Today we’d like to introduce you to Dom Cutrupi.
Hi Dom, so excited to have you on the platform. So before we get into questions about your work-life, maybe you can bring our readers up to speed on your story and how you got to where you are today?
My career did not take a straight path, but instead, did a full circle. It took me many years of working in different roles such as a TV stage manager at the Vatican City Tv Channel, adventure novel author, documentarian, and running my own freelance video editing company before I realized that they were all “shadow” careers. It finally dawned on me that filmmaking and screenwriting – my childhood dream careers – were still my true passion in adulthood. Following this realization, I decided to minimize the time I spent on other paths to prioritize pursuing a career in film. I had plenty of scripts I wanted to turn into films, but I started working with simpler ideas to build momentum and hone my skills as a director.
The more I practiced my craft, the more excited, confident, and energized I felt. The minute details of pre-production, the rigorous shooting schedules, endless rehearsals, and long hours on set may be drawbacks for many, but for me, they were thrilling. Seeing my vision come to life as a story is the ultimate fulfillment for me. The themes that are at the core of my scripts are drawn from my lived experience: immigration and the cultural challenges that come with it, the pursuit of a sense of belonging, and the path to realizing your ideal self.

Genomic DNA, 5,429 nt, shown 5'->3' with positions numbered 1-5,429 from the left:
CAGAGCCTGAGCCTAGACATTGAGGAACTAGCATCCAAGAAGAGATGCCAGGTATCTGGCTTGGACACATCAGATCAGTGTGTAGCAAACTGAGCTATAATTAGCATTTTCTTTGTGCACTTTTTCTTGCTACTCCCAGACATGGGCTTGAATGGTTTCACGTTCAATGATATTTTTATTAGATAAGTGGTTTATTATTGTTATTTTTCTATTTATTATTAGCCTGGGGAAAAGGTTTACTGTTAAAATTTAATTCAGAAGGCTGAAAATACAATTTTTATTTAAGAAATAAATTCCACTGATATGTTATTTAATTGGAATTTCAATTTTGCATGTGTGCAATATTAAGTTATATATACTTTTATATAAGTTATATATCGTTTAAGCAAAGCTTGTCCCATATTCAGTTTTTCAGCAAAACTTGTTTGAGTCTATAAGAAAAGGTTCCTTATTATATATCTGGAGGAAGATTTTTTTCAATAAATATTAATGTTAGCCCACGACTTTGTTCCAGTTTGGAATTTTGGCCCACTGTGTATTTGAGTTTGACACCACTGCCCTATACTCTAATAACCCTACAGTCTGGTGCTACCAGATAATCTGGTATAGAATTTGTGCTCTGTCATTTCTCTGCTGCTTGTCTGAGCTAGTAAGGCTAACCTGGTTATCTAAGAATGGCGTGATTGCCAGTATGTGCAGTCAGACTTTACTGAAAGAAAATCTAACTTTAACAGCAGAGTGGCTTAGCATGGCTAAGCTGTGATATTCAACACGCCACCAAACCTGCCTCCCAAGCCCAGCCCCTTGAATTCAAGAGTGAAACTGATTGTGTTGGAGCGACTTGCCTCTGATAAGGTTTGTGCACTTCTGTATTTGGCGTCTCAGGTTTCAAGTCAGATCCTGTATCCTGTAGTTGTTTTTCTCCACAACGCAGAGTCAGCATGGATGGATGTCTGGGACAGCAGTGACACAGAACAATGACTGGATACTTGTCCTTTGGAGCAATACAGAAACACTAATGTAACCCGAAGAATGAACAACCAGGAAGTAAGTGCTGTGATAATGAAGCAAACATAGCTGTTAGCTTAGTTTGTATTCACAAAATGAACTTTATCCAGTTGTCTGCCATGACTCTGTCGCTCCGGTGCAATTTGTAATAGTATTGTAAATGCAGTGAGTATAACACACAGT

My first feature film, Residents of Arcadia coming out on November 11, is a sci-fi metaverse story about immigration based on my experience coming to Canada. Making this movie was an emotional experience as it touched on themes that were important to many of my cast and crew. Our shared efforts brought the story to life in a new and surprising way, even to me.
And yes, there are days where the weather doesn’t cooperate, a scene doesn’t work during rehearsal, an actor gets sick at the last moment, or the paperwork seems endless, but I would trade any of the headaches of being a writer and director with countless successes in any other field. The lesson I learned is that passion is the driving force behind any worthwhile conquest. After five years of filmmaking, my passion for film is still at its peak, and I believe will only grow brighter with time.
Would you say it’s been a smooth road, and if not what are some of the biggest challenges you’ve faced along the way?
Becoming a film director and a screenwriter means, first and foremost to create a world, a story that you keep chasing until you have enough capital, a talented group of people and a precise vision to make it happen. That can take years of frustration, failures, and being almost on the verge of giving up.
Appreciate you sharing that. What else should we know about what you do?
My film debut as a writer and director is called Residents of Arcadia and it’s coming out on November 11, 2022 on Amazon, Apple Tv and Vudu. Our next feature is called Lola Dust and it’s a neo-noir thriller about Deep Fakes and media fabrication.
Are there any important lessons you’ve learned that you can share with us?
What I learned from being part of this industry is that being persistent and truly believing in the story you want to tell is definitely a major component of this career. Also, this is not a career you can pursue on your spare time. It takes confidence, passion, and focus for a very long period of time, even to just starting out. As a film director, you first have to prove yourself to an audience, to make your own films, small or large, with the resources you have, in the hope that all the months/years spent on a single story will pay off in the end.
- Website: https://domcutrupi.com/
- Instagram: https://www.instagram.com/domcutrupi/
- Facebook: https://www.facebook.com/domcutrupi
- Twitter: https://twitter.com/domcutrupi
- Youtube: https://www.youtube.com/watch?v=j9W8r5GFfG4&t=7s&ab_channel=LumberwitchFilms
- Other: https://vimeo.com/showcase/5558959
Photo credits: Anna Toth Robinson and Tiziano Mammana